Today ACV Auctions celebrates a momentous milestone with their IPO. As we congratulate the team on this achievement, we also wanted to take a moment to reflect on their impressive journey to get here.
On the face of it, ACV seemed far from the prototypical VC-backed tech startup in the early days. For starters, the company is based in Buffalo NY, they deal in a notoriously messy industry, and if they somehow got their marketplace to work in their home market, they would need to repeat that feat across 150 territories nationwide, while hiring hundreds of vehicle inspectors, and physically moving tens of thousands of cars and vehicle titles. To top it all off, they were setting out to change user behavior in an industry that hadn’t changed in decades.
At the same time, the scale, fragmentation and inefficiency of the wholesale used car market made it ripe for disruption. Unlike new vehicles, every used car is a unique snowflake, and there is an inherent lack of trust between buyers and sellers given the information asymmetry between them. All of these traits made this market ideal for what we have termed a high-friction B2B marketplace, to come in and streamline transactions by serving as a trusted intermediary. (Solving the trust problem was the No. 1 challenge for ACV.)
The idea of moving used car sales online was far from a novel concept in itself. There had even been numerous companies that tried to digitize the wholesale used car market before ACV, with limited success. ACV’s magic ingredient was having a combination of founders like Joe Neiman and Dan Magnuszewski who understood the nuances of wholesale used car buyers intimately, and an excellent team of technologists and operators, led by CEO George Chamoun that have executed flawlessly on their plan.
ACV is a classic example of what our partner Adam Fisher would consider a “smart” business, in that it does not rely on any sort of breakthrough technology or new consumer behavior, instead they have realized a clever new model, enabled by technology, to address an unmet need in the market. As Adam describes ‘smart’ companies “the founders of these companies usually possess a strong understanding of the target market, including the economics, psychology and politics that drive it. The risk around these companies is largely execution, but when done properly these companies can quickly disrupt an existing market or create a new one with a surprisingly simple, yet smart approach.”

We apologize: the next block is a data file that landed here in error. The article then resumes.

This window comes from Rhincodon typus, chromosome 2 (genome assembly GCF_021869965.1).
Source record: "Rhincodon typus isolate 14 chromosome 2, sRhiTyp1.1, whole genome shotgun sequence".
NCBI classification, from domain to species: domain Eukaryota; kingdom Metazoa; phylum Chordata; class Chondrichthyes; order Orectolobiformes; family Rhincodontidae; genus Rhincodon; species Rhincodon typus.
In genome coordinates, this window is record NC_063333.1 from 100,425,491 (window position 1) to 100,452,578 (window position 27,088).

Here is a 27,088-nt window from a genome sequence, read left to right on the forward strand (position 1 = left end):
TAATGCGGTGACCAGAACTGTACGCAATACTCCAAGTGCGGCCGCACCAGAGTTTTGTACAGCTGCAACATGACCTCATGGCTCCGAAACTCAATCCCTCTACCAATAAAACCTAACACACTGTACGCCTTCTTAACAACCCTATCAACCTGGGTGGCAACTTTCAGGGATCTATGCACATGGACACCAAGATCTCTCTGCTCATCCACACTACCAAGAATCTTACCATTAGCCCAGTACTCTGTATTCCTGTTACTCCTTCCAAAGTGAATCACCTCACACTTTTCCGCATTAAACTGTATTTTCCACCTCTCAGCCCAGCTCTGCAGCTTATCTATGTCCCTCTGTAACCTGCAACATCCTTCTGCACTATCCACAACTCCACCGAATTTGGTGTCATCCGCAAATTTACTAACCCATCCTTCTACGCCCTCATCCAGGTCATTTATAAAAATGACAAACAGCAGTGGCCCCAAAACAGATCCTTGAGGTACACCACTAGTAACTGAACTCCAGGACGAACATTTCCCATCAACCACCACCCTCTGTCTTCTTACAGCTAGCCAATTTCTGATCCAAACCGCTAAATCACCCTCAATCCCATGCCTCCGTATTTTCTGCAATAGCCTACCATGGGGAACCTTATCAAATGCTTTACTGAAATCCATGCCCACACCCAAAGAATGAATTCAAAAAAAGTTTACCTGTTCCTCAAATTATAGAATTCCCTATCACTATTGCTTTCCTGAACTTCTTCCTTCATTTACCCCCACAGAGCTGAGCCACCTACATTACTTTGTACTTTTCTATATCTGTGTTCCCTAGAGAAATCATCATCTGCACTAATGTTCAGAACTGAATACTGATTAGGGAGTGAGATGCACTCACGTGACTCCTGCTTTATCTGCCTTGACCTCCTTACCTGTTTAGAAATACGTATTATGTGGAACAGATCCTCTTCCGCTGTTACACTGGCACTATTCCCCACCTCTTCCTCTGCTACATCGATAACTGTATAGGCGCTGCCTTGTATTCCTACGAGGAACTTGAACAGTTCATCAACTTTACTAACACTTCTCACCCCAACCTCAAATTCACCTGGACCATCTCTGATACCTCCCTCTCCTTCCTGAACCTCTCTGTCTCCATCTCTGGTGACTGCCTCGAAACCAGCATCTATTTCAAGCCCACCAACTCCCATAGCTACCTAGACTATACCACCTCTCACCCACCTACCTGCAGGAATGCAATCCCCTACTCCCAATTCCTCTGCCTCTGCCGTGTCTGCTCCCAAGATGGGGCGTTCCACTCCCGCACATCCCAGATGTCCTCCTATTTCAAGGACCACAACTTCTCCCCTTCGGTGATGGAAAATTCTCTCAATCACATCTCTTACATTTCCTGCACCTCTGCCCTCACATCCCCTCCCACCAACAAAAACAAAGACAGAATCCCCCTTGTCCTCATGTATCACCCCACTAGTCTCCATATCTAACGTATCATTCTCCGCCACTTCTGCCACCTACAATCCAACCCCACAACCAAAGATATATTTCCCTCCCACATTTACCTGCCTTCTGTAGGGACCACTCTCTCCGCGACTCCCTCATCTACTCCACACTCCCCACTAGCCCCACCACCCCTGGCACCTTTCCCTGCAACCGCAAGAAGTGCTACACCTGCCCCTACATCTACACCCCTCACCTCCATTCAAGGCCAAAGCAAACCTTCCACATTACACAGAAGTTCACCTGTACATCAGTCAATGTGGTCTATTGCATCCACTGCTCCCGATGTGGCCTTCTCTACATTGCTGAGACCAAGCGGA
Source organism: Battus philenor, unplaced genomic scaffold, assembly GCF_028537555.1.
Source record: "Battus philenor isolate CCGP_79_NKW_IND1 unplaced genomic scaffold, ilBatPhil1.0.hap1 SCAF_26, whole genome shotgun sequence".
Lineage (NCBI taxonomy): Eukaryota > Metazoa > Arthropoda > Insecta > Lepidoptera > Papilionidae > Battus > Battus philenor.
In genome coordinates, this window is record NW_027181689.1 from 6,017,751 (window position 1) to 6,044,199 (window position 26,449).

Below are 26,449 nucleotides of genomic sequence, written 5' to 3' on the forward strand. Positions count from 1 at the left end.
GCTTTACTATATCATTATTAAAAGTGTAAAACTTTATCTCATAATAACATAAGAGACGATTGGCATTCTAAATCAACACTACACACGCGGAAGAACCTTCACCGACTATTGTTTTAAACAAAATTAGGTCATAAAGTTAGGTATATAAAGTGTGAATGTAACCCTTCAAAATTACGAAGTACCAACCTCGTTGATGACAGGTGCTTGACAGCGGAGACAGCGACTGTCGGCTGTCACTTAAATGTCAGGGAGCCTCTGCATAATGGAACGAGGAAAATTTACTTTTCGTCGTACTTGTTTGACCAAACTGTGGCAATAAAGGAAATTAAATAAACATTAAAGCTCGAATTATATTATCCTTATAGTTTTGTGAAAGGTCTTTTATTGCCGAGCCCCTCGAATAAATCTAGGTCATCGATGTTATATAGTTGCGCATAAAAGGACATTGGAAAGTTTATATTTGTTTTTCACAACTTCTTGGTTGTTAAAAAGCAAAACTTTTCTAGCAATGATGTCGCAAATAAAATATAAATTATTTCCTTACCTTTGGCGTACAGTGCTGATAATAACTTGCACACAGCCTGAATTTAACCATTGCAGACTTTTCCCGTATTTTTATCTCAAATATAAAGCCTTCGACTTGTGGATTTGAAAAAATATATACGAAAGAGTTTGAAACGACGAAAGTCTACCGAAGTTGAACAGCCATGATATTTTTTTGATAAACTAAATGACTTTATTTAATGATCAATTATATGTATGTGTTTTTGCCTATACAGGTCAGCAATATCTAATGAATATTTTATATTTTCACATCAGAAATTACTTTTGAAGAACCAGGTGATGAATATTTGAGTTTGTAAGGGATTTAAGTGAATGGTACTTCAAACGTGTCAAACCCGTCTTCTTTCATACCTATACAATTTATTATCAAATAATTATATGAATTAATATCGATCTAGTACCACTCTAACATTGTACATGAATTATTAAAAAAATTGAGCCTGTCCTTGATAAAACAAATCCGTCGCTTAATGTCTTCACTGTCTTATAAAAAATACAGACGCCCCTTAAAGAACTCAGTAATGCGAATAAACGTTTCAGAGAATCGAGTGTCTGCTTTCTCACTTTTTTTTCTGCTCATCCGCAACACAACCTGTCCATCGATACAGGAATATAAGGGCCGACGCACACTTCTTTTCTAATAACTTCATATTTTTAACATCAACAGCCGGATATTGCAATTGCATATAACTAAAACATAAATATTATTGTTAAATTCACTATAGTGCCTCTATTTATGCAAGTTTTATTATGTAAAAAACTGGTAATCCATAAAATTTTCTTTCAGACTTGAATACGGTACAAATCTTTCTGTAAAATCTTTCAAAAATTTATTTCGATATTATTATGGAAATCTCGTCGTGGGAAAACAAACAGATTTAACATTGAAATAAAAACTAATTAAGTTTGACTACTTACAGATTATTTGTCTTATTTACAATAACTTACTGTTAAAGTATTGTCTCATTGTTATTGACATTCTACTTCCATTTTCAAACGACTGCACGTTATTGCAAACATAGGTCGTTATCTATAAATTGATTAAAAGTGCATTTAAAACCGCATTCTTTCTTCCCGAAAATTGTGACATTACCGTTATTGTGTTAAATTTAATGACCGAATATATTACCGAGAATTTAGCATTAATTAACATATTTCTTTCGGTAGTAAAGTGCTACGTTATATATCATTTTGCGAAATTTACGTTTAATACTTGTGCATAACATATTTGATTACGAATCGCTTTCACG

ACV’s big innovation was taking the process a step further than just listing cars online. They invested heavily in the technology, people, and processes required to thoroughly evaluate vehicles, provide a comprehensive assessment of quality, and ultimately stand behind the cars on the platform as a trusted intermediary. This was crucial in giving wholesale used car buyers - who pride themselves on their ability to assess a car’s value by seeing, touching,and even smelling cars - the comfort to buy a vehicle from someone they had never met, entirely online. In addition, they offered sellers an opportunity to onboard supply with virtually zero risk, i.e “try our virtual auction for free, if it doesn't sell, no sweat, you can still take it to the physical auction”.
By digitizing this industry, ACV Auctions unlocked a much more efficient marketplace, in which buyers and sellers could transact with a much broader market, all without physically shipping their cars to an auction. At scale, this has made ACV the best place for sellers to reach more buyers and vice versa. All while providing a dramatically better user experience for both buyers and sellers, which has led to a virtuous marketplace flywheel.
In the early days, the team was relentlessly focused on getting the product and user experience right in their initial markets around western New York state. After proving out repeatable market-level economics, the team doubled down aggressively on expansion. Perhaps what is most impressive about ACV’s story is just how quickly and efficiently the team was able to scale up the business. Despite the challenges of building a marketplace that needs to move physical products and manage vast teams of inspectors, ACV was still one of the fastest growing software companies we have ever seen. When we compare them to hyper growth SaaS companies, they rank best-in-class in terms of the time it took them to get from $1M to $100M of run rate revenue.
We have long focused on B2B marketplaces as one of our core roadmaps at Bessemer. In particular we believe that high-friction marketplaces offer tremendous potential to bring more efficiency and transparency to the $100 trillion of global B2B spend that largely flows through offline channels today. ACV Auctions is one of a small handful of successful high-friction B2B marketplaces that have reached real scale, and they have informed much of our thesis on what it takes to succeed with this model. While it is often very challenging to change behavior in these industries, when they work, B2B marketplaces can deliver a radically better experience to both buyers and sellers and have the power to grow incredibly quickly as ACV has proven.
We want to say a huge congratulations to the entire ACV team, on a tremendous accomplishment. We are grateful for the opportunity to be a small part of this journey and have no doubts that this company is still just getting started!